A group of 17 Middlebury students volunteered this past March for a FiveThirtyEight Research Project on abortion wait times for clinics across the U.S . The team, which was led by Professor of Economics Caitlin Myers, dedicated upwards of 10 hours each over the course of two Mondays in order to call 737 abortion clinics in 46 states, as well as the District of Columbia, to ask the date of the next appointment for an abortion.
On April 18, FiveThirtyEight published the article, titled “It Can Already Take Weeks To Get An Abortion,” and credited the Middlebury students by name. Prior to the calls, students went to a required training session, in which they learned during which hours to call the abortion centers, and were given a script that included what date would make them six weeks pregnant on the day they called. They also set up fake phone numbers through Google Voice and were given the option to create a fake name in order to protect their identities throughout the process.
As the students called the centers on Monday March 7 and 14, they entered the data into a Google Sheet, as well as taking notes on paper. Anthony Marinello ’22 was tasked with cross checking the information.
Last September, the Supreme Court upheld legislation in Texas that highly restricted abortion access. Ever since, clinics in the surrounding states have been overwhelmed by the demand for abortions.
Elsa Korpi ’22, one of the researchers, spoke about a particularly disheartening experience with the lone abortion clinic in Missouri. At first, she was on hold with them for 20 minutes. After that attempt, she called the clinic once more.
“Professor Myers told me that she really wanted that data point, so I gave it another try. I was on hold again for 45 minutes,” Korpi said. When she finally got through to the clinic, they told her to try a clinic in a nearby state such as Illinois.
While Korpi’s call was only for research purposes, she emphasized how this can be a real scenario for many women. For many women, especially those of lower socioeconomic status, it can be unrealistic to travel long distances for an abortion.
“Imagine doing that when you’re actually pregnant and you know this might be your only option,” Korpi said.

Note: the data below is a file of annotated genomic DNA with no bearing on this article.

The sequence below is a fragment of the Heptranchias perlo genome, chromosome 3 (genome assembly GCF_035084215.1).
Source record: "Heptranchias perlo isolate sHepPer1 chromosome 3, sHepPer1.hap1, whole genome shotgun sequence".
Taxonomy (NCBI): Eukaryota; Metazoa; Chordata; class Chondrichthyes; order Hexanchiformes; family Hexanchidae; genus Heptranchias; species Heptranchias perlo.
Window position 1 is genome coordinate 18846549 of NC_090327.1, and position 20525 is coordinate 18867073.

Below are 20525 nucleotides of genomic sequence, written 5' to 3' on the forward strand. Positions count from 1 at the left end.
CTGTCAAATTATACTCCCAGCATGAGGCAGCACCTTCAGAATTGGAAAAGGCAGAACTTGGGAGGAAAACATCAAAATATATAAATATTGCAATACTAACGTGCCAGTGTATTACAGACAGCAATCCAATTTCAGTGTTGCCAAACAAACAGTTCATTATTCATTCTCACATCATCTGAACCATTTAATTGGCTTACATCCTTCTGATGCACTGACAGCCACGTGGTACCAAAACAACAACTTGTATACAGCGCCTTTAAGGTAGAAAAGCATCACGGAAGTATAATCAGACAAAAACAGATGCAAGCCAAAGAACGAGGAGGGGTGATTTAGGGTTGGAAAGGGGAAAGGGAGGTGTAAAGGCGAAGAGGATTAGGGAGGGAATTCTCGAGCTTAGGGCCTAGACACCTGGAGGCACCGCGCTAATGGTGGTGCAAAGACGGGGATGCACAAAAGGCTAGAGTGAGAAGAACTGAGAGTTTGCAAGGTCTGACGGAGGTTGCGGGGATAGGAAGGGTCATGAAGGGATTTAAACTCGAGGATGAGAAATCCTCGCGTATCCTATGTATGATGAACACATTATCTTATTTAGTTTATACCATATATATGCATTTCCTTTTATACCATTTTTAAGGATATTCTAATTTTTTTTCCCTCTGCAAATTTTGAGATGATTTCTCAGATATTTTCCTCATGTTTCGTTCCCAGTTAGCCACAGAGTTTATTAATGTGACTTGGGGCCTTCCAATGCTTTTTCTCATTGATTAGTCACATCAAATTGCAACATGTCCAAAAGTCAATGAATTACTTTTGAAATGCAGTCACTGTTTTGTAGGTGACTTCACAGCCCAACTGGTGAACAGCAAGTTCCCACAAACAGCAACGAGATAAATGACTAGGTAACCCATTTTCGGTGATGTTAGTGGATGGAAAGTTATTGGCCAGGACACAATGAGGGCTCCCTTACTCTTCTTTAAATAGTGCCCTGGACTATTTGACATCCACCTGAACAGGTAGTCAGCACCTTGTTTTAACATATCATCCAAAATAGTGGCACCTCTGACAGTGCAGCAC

Attention has recently focused on Texas and its neighboring states, but clinics all over the country had long wait times. Audrey Peiker ’24, expressed her surprise when historically “blue” states without heavy restrictions on abortions had long wait times. For example, the data showed that wait times of a week or more are fairly common even in California.
“I learned to stop going off my biases,” Pieker said. “Calling a Southern state doesn’t always mean longer wait times and calling a state like California doesn’t guarantee an appointment.”
The Supreme Court is preparing to rule on a challenge to Roe v. Wade, the landmark Supreme Court case that legalized abortion in the U.S., in June 2022. The article in FiveThirtyEight explains that clinics are already overwhelmed with abortions and are seeing out-of-state patients at unprecedented levels; overturning Roe would further exacerbate the already long wait times.
“What I hope this [study] helps people realize is that the abortion landscape across the U.S. could change rapidly,” Frieda Violet Thaveethu ’22, one of the student researchers and an economics major writing her thesis about abortion legislation.
She also mentioned “trigger bans,” which are laws that would automatically ban first- and second-trimester abortions in certain states if Roe v. Wade is overturned. Thirteen states already have trigger bans passed, and several more bans are up for consideration in state legislatures.
Myers hopes to continue researching abortion waittimes following the June 2022 decision.
“Abortion access has the potential to change rapidly” she said. “This research crucially depends on Middlebury students being interested in participating.”
For more information about future research and women’s rights issues, students can sign up for the Chellis House mailing list.
Editor’s Note: Katie Futterman ’24, one of the student volunteers, is a news editor for The Campus.